A look at ears joins Holland’s other books on animal eyes, legs, mouths, and tails.
Animals use their ears for all sorts of things. They listen for predators and prey, use them to communicate with one another, listen for their mates, and locate sounds. Like humans, some creatures have external parts to their ears; others are internal or in unexpected places: a katydid’s are on its legs, and a praying mantis has only one, and it’s under its body between its front legs. Bats use their ears for echolocation; beavers’ ears have special flaps that close when they dive underwater; rabbits and cats can rotate their ears separately to listen to sounds from different directions; and frogs’ eardrums are visible on the sides of their heads. Backmatter provides more information about animal ears as well as a complex (and, sadly, unillustrated) explanation of how ears hear. Unusual for books from this publisher, there is only one actual activity: matching four animal pictures to close-ups of their ears. The gorgeous close-up photography that occupies two-thirds of every double-page spread is the big draw, though readers will still wish that some came with arrows pointing out the ears. Children who are paying attention will immediately ask a question after reading or hearing the first sentence, and adult partners will want to be prepared, especially since the answer is a bit complicated: “Most animals have ears”; which do not is the obvious question. Las orejas de los animales, a Spanish-language companion, publishes simultaneously.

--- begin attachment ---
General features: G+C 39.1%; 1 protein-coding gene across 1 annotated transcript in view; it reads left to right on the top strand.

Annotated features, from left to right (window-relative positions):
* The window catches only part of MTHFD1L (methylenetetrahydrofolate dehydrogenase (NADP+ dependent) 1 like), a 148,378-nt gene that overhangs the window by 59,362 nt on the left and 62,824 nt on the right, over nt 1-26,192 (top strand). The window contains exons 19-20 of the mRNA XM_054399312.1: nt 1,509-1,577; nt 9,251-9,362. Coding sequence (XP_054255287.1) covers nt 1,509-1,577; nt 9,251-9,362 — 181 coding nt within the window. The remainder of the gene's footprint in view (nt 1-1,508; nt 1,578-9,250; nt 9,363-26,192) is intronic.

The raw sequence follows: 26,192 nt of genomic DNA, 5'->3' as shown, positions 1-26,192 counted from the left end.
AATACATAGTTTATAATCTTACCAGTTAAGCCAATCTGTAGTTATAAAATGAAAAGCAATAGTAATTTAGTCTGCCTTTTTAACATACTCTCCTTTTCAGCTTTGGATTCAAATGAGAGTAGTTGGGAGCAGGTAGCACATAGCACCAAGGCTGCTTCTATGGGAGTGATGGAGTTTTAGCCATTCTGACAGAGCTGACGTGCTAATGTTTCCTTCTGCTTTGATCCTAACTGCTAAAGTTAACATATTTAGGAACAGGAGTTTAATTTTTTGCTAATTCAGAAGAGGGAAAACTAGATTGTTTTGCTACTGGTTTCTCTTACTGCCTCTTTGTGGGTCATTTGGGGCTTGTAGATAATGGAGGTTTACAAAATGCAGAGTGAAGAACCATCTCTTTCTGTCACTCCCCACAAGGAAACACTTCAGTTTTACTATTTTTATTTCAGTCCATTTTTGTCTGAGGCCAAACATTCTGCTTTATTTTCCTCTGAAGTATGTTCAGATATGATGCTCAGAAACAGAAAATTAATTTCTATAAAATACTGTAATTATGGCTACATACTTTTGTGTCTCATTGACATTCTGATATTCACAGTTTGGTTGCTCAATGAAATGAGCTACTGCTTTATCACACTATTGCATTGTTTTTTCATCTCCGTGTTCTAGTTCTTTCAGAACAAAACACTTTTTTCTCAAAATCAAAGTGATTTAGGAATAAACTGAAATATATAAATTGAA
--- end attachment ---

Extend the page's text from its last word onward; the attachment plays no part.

A fascinating look at animals’ varied ears. (Nonfiction. 3-7)